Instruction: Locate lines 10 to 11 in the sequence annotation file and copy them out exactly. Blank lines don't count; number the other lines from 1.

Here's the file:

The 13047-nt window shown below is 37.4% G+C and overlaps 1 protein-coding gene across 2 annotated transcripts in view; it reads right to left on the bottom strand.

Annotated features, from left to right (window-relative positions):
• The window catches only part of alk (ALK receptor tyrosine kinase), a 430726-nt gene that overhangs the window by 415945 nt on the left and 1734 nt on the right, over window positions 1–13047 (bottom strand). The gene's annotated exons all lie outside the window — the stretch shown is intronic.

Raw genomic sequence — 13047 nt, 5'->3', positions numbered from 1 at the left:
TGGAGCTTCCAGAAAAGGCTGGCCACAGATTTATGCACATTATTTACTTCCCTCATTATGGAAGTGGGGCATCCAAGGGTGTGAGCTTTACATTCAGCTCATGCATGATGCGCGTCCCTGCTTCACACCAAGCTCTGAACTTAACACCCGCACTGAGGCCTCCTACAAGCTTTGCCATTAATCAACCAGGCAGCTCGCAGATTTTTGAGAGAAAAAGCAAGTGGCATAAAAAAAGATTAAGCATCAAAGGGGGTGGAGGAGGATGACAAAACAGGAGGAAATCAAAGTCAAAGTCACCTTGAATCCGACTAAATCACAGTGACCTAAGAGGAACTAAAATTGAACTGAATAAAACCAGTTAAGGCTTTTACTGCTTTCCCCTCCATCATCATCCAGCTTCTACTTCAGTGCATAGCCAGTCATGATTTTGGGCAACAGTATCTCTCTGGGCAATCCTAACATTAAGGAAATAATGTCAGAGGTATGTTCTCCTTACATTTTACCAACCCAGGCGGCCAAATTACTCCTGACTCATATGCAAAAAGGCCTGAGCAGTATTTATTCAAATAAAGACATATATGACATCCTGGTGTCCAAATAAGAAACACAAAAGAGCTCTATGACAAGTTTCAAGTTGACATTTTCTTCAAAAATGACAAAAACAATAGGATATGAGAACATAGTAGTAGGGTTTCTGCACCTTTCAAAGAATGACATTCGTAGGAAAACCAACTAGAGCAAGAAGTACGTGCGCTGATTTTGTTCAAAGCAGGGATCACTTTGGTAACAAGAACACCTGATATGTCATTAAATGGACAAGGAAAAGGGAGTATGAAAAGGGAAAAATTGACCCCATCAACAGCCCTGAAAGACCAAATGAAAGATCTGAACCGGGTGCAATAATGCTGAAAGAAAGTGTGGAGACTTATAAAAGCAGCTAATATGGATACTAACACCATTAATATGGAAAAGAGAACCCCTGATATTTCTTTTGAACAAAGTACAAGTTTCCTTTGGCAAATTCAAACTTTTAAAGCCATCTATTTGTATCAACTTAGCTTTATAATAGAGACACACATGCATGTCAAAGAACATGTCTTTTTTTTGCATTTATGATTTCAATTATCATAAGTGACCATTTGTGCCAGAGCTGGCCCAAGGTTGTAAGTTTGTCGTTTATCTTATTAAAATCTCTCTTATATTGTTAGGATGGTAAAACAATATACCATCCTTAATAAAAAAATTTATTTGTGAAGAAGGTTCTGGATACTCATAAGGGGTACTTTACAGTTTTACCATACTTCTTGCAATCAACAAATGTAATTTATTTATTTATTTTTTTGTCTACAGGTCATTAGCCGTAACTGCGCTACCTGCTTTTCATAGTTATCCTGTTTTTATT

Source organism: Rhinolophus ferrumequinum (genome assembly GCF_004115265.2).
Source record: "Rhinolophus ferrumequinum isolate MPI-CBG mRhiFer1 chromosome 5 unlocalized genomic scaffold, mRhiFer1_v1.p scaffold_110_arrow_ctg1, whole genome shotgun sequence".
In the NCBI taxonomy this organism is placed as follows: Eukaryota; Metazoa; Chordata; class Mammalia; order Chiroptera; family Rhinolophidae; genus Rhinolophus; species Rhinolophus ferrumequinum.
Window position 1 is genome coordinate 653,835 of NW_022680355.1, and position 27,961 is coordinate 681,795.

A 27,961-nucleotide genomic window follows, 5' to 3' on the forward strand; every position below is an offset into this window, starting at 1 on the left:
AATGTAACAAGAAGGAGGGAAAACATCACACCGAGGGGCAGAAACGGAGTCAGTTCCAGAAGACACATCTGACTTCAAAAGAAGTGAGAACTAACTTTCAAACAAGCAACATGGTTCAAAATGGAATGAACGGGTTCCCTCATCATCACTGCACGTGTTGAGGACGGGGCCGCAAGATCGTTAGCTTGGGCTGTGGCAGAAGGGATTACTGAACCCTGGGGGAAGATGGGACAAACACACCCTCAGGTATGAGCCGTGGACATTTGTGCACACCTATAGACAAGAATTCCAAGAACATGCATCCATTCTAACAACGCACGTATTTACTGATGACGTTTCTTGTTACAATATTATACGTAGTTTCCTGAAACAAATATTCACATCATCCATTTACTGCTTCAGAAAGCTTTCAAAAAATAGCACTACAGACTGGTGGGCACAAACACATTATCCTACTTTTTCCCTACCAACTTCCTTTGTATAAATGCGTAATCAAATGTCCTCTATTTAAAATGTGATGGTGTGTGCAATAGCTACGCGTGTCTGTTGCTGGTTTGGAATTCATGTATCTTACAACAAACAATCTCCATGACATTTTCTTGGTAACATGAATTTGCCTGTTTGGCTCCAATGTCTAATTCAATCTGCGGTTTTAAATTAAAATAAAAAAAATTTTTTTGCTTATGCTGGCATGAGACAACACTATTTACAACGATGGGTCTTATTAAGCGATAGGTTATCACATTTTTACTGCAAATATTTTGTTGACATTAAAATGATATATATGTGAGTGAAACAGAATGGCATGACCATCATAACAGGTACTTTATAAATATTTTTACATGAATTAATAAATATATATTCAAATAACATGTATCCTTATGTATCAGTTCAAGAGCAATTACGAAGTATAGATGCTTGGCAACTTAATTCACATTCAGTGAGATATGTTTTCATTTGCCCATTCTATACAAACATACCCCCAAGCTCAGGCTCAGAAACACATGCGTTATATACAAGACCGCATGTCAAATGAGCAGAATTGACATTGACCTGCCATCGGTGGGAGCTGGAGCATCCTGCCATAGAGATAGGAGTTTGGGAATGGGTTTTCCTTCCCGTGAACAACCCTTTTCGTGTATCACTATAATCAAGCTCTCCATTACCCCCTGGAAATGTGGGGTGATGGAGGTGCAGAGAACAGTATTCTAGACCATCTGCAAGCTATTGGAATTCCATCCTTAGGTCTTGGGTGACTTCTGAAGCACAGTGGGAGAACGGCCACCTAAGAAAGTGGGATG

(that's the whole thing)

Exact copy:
A 27,961-nucleotide genomic window follows, 5' to 3' on the forward strand; every position below is an offset into this window, starting at 1 on the left:
AATGTAACAAGAAGGAGGGAAAACATCACACCGAGGGGCAGAAACGGAGTCAGTTCCAGAAGACACATCTGACTTCAAAAGAAGTGAGAACTAACTTTCAAACAAGCAACATGGTTCAAAATGGAATGAACGGGTTCCCTCATCATCACTGCACGTGTTGAGGACGGGGCCGCAAGATCGTTAGCTTGGGCTGTGGCAGAAGGGATTACTGAACCCTGGGGGAAGATGGGACAAACACACCCTCAGGTATGAGCCGTGGACATTTGTGCACACCTATAGACAAGAATTCCAAGAACATGCATCCATTCTAACAACGCACGTATTTACTGATGACGTTTCTTGTTACAATATTATACGTAGTTTCCTGAAACAAATATTCACATCATCCATTTACTGCTTCAGAAAGCTTTCAAAAAATAGCACTACAGACTGGTGGGCACAAACACATTATCCTACTTTTTCCCTACCAACTTCCTTTGTATAAATGCGTAATCAAATGTCCTCTATTTAAAATGTGATGGTGTGTGCAATAGCTACGCGTGTCTGTTGCTGGTTTGGAATTCATGTATCTTACAACAAACAATCTCCATGACATTTTCTTGGTAACATGAATTTGCCTGTTTGGCTCCAATGTCTAATTCAATCTGCGGTTTTAAATTAAAATAAAAAAAATTTTTTTGCTTATGCTGGCATGAGACAACACTATTTACAACGATGGGTCTTATTAAGCGATAGGTTATCACATTTTTACTGCAAATATTTTGTTGACATTAAAATGATATATATGTGAGTGAAACAGAATGGCATGACCATCATAACAGGTACTTTATAAATATTTTTACATGAATTAATAAATATATATTCAAATAACATGTATCCTTATGTATCAGTTCAAGAGCAATTACGAAGTATAGATGCTTGGCAACTTAATTCACATTCAGTGAGATATGTTTTCATTTGCCCATTCTATACAAACATACCCCCAAGCTCAGGCTCAGAAACACATGCGTTATATACAAGACCGCATGTCAAATGAGCAGAATTGACATTGACCTGCCATCGGTGGGAGCTGGAGCATCCTGCCATAGAGATAGGAGTTTGGGAATGGGTTTTCCTTCCCGTGAACAACCCTTTTCGTGTATCACTATAATCAAGCTCTCCATTACCCCCTGGAAATGTGGGGTGATGGAGGTGCAGAGAACAGTATTCTAGACCATCTGCAAGCTATTGGAATTCCATCCTTAGGTCTTGGGTGACTTCTGAAGCACAGTGGGAGAACGGCCACCTAAGAAAGTGGGATG